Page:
Freese and Nichols Inc.

Fort Worth, TX, United States

Freese and Nichols Inc.

Fort Worth, TX, United States
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News Article | April 17, 2017

The U.S. Society on Dams has announced the election of new officers of the Society for the positions of President of the Board, Vice President, and Secretary/Treasurer during its recently completed 37th Annual Conference and Exhibition in Anaheim, California. Shown in the picture from left to right: John S. Wolfhope of Freese and Nichols, Austin, Texas, outgoing President. Dean Durkee, Gannett Fleming of Phoenix, Arizona, newly elected Board President. Manoshree Sundaram, Stantec of Chicago, Illinois, newly elected Board Vice President. Denise Bunte Bisnett, Santee Cooper of Mt. Pleasant, South Carolina, newly elected Board Secretary/Treasurer. The U.S. Society on Dams thanks, John S. Wolfhope for his tireless efforts and successful term as Board President. We congratulate Dean Durkee, Manoshree Sundaram and Denise Bunte Bisnett for their election to new leadership positions in the Society. See: _______________________ USSD is a world class organization of engineering professionals dedicated to advancing the environmentally sustainable science of planning, design, construction, operation and maintenance of dams, levees, and associated civil engineering projects. USSD member engineers lead the nation and work with partner organizations worldwide, to resolve the world’s most critical resource problem: access to clean water. USSD engineers lead in the production of clean, renewable hydroelectric power, dam and levee systems for flood protection, projects providing recreational opportunities through dam reservoirs and water projects enabling water-borne transportation.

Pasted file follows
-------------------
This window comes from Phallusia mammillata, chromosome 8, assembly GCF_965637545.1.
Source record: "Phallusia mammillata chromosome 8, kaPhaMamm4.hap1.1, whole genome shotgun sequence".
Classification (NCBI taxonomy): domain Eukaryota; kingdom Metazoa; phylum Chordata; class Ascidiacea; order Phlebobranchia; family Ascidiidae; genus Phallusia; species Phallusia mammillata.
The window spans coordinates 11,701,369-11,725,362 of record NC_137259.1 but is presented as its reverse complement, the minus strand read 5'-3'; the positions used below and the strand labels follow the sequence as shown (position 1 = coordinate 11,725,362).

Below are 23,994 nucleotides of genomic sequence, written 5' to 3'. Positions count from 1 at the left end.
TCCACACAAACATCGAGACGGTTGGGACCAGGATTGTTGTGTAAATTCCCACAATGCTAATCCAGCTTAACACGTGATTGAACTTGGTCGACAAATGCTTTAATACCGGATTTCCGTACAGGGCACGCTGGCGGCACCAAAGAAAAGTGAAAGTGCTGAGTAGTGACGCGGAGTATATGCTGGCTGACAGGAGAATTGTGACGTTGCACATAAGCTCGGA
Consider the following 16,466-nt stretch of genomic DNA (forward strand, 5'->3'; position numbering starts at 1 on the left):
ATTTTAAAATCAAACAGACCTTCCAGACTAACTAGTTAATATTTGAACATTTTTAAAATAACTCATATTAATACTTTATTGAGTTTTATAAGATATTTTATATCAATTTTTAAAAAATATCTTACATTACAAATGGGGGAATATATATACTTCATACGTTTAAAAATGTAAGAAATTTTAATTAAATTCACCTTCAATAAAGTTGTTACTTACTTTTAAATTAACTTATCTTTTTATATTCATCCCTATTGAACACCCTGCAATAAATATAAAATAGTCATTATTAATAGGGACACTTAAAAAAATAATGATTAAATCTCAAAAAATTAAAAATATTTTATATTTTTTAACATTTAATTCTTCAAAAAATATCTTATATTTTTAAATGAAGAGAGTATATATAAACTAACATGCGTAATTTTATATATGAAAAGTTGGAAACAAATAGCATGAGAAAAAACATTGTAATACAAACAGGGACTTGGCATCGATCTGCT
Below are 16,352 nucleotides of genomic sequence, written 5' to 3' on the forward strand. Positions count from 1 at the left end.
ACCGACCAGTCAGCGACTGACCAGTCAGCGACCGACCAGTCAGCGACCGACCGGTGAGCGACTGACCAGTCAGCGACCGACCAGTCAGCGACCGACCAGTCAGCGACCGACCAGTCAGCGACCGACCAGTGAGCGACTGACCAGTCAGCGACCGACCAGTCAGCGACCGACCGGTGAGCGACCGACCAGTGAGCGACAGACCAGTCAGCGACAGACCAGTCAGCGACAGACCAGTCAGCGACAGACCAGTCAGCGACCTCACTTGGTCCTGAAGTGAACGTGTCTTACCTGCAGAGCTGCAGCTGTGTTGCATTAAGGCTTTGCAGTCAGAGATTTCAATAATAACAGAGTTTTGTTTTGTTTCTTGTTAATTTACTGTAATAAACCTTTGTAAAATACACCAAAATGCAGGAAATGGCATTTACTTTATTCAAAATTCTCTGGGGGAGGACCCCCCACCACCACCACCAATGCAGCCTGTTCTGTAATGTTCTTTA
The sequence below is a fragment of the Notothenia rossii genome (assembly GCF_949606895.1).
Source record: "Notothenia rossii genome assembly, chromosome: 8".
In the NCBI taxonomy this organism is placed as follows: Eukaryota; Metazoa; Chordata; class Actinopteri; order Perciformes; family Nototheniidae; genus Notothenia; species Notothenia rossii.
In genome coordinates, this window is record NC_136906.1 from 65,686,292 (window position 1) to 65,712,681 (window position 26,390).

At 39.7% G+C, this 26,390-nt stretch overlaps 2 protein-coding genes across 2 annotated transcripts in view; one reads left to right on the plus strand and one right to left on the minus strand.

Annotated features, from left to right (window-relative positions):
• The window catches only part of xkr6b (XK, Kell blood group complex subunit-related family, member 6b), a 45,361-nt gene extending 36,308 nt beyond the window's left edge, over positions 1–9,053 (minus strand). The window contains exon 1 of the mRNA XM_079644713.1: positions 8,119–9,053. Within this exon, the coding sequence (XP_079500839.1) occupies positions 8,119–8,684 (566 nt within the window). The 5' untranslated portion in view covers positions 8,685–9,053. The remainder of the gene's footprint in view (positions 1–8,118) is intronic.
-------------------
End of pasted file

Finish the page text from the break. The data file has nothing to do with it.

Wurbs R.A.,Texas A&M University | Ayala R.A.,Texas A&M University | Ayala R.A.,Freese and Nichols Inc.
Journal of Hydrology | Year: 2014

The role of reservoir surface evaporation in river/reservoir water budgets and water management is explored using a modeling system that combines historical natural hydrology with current conditions of water resources development and management. The long-term mean evaporation from the 3415 reservoirs in the Texas water rights permit system is estimated to be 7.53 billionm3/year, which is equivalent to 61% of total agricultural or 126% of total municipal water use in the state during the year 2010. Evaporation varies with the hydrologic conditions governing reservoir surface areas and evaporation rates. Annual statewide total evaporation volumes associated with exceedance probabilities of 75%, 50%, and 25% are 7.07, 7.47, and 7.95 billionm3/year, respectively. Impacts of evaporation are greatest during extended severe droughts that govern water supply capabilities. © 2013 Elsevier B.V.